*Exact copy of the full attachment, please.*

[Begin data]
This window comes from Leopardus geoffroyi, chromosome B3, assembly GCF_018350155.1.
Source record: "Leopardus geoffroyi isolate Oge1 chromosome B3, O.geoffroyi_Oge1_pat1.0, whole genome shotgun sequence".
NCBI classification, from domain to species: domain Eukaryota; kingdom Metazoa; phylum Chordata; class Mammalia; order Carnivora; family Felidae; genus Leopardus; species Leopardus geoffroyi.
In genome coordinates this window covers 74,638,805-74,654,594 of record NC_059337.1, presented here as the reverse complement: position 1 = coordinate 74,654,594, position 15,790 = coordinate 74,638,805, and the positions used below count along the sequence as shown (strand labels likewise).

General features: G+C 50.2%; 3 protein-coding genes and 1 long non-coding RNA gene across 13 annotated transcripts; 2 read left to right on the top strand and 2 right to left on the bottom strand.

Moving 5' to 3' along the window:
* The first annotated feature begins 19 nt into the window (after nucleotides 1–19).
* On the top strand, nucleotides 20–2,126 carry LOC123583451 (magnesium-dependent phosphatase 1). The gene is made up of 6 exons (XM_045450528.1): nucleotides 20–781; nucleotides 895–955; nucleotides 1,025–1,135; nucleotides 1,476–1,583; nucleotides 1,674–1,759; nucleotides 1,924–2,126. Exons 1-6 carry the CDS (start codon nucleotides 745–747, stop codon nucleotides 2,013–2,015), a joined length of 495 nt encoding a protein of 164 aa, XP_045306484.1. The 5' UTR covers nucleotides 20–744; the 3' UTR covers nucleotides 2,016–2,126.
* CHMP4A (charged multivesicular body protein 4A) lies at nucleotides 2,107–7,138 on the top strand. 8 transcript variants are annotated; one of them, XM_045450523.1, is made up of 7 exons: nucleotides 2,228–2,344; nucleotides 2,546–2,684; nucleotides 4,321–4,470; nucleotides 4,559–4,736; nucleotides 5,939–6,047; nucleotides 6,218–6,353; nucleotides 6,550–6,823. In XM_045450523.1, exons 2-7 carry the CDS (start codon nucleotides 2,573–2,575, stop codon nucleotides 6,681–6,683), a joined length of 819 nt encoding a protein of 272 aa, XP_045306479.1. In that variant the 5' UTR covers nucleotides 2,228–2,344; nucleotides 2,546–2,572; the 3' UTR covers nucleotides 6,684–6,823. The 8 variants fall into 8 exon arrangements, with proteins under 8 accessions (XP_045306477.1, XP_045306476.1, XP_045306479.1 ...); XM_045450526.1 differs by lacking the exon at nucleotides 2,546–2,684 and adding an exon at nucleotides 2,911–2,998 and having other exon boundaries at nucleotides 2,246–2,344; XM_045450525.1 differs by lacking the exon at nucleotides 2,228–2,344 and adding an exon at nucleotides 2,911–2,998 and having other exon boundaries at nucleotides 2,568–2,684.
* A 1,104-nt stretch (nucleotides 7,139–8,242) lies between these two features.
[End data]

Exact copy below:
This window comes from Leopardus geoffroyi, chromosome B3, assembly GCF_018350155.1.
Source record: "Leopardus geoffroyi isolate Oge1 chromosome B3, O.geoffroyi_Oge1_pat1.0, whole genome shotgun sequence".
NCBI classification, from domain to species: domain Eukaryota; kingdom Metazoa; phylum Chordata; class Mammalia; order Carnivora; family Felidae; genus Leopardus; species Leopardus geoffroyi.
In genome coordinates this window covers 74,638,805-74,654,594 of record NC_059337.1, presented here as the reverse complement: position 1 = coordinate 74,654,594, position 15,790 = coordinate 74,638,805, and the positions used below count along the sequence as shown (strand labels likewise).

General features: G+C 50.2%; 3 protein-coding genes and 1 long non-coding RNA gene across 13 annotated transcripts; 2 read left to right on the top strand and 2 right to left on the bottom strand.

Moving 5' to 3' along the window:
* The first annotated feature begins 19 nt into the window (after nucleotides 1–19).
* On the top strand, nucleotides 20–2,126 carry LOC123583451 (magnesium-dependent phosphatase 1). The gene is made up of 6 exons (XM_045450528.1): nucleotides 20–781; nucleotides 895–955; nucleotides 1,025–1,135; nucleotides 1,476–1,583; nucleotides 1,674–1,759; nucleotides 1,924–2,126. Exons 1-6 carry the CDS (start codon nucleotides 745–747, stop codon nucleotides 2,013–2,015), a joined length of 495 nt encoding a protein of 164 aa, XP_045306484.1. The 5' UTR covers nucleotides 20–744; the 3' UTR covers nucleotides 2,016–2,126.
* CHMP4A (charged multivesicular body protein 4A) lies at nucleotides 2,107–7,138 on the top strand. 8 transcript variants are annotated; one of them, XM_045450523.1, is made up of 7 exons: nucleotides 2,228–2,344; nucleotides 2,546–2,684; nucleotides 4,321–4,470; nucleotides 4,559–4,736; nucleotides 5,939–6,047; nucleotides 6,218–6,353; nucleotides 6,550–6,823. In XM_045450523.1, exons 2-7 carry the CDS (start codon nucleotides 2,573–2,575, stop codon nucleotides 6,681–6,683), a joined length of 819 nt encoding a protein of 272 aa, XP_045306479.1. In that variant the 5' UTR covers nucleotides 2,228–2,344; nucleotides 2,546–2,572; the 3' UTR covers nucleotides 6,684–6,823. The 8 variants fall into 8 exon arrangements, with proteins under 8 accessions (XP_045306477.1, XP_045306476.1, XP_045306479.1 ...); XM_045450526.1 differs by lacking the exon at nucleotides 2,546–2,684 and adding an exon at nucleotides 2,911–2,998 and having other exon boundaries at nucleotides 2,246–2,344; XM_045450525.1 differs by lacking the exon at nucleotides 2,228–2,344 and adding an exon at nucleotides 2,911–2,998 and having other exon boundaries at nucleotides 2,568–2,684.
* A 1,104-nt stretch (nucleotides 7,139–8,242) lies between these two features.